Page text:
log 012

For a few years now my work deals with the question of Being.  I tend to think about music not as a product or activity but as a lived experience. The listening act ‘becomes’ the music as the music is in the experienced. It is also the act of listening that links the conceptual ideas with my practise, the material and immaterial.

The relation of the ephemeral to Being

First of all, I enjoy playing with others rather than solo. Secondly, it is improvisation in a very different way than studiowork. It is not all about making a lasting piece to be listened to over and over, but rather the experience during a specific moment that will not return. I like to think of the process of experience as a fusion between me, the noise and the other(s). 

I love working in the studio but for me it is very different from playing live. I work according to the premise that audio material comes only from the object itself and preferably uses no effects. Field recordings are carefully noise reduced and filtered as little as possible to keep the ‘presence’ of whatever was recorded. All decisions during a recording process, in the studio or live performance are based upon my listening experience and trying to respond to the ‘object’. In a studio environment it has been difficult to completely refrain from processing the sound because of how psychoacoustics and memory play a major part in the re-creation process when focusing on a subjective experience. Therefore, I am trying to develop all aspects of my practice in focusing on the listening experience in the moment.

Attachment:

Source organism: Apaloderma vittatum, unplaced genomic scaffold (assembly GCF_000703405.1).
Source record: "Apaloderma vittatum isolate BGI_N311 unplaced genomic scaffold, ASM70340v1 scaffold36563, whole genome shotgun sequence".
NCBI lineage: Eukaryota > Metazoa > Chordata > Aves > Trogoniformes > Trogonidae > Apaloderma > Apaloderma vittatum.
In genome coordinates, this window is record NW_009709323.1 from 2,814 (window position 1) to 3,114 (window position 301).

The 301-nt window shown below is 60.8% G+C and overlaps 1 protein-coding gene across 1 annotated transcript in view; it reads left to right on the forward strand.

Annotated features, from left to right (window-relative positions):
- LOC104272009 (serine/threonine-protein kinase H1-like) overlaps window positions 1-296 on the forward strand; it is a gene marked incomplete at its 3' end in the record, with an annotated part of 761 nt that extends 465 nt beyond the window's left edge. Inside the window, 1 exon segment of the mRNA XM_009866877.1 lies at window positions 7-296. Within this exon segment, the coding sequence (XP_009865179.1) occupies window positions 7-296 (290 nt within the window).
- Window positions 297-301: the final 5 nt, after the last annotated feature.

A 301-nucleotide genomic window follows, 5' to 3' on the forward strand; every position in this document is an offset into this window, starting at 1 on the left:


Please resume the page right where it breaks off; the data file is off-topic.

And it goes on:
When performing live, for instance with the hacked cassette decks, I use blank tapes and feedback generated by two DPA microphones in attempting to tune in to the objects internal and external sounds. I consider the mixer my main instrument and work mainly with the eq. Then I start tuning into the material to see what is revealed to me in that moment. To do this, I try to put myself in a kind of ego-less state of mind. In Zen Buddhism it is called to keep a beginner’s mind and is meant to remind me to keep an empty mind: to be open to all possibilities. In the citation below Timothy Morton develops his thoughts based on Kant’s ‘Analytic of the Beautiful’ from his Critique of Judgement. I find the description of the ephemeral moment very fitting to what I aim for in my practice; how can the material and immaterial be allowed to merge through my artistic sound art process?

‘Kant argues that beauty is an experience of coexisting with an object. In this experience, it’s as if the object and the subject suddenly fuse, like the space inside and outside a vase. It’s only a short hop, skip, and jump from here to an object-oriented theory of beauty. Beauty is the end of an object, because in beauty, two objects fuse.
Sound waves match the resonant frequency of the glass. When they reach critical amplitude, the glass ceases to exist. It becomes its environment.’

By the end of the first year of my MA I kind of sorted stuff out and could present not only a proof-of-concept on my initial idea but unexpectedly I got myself a new live setup that I really enjoyed playing. You can listen to a live broadcast from the Swedish radio of a impro solo set here made in february 2018. The setup consists of two Sony-W475 hacked to cassette delays, blank tapes and 2 DPA microphones and a mixer. 

Comments are closed.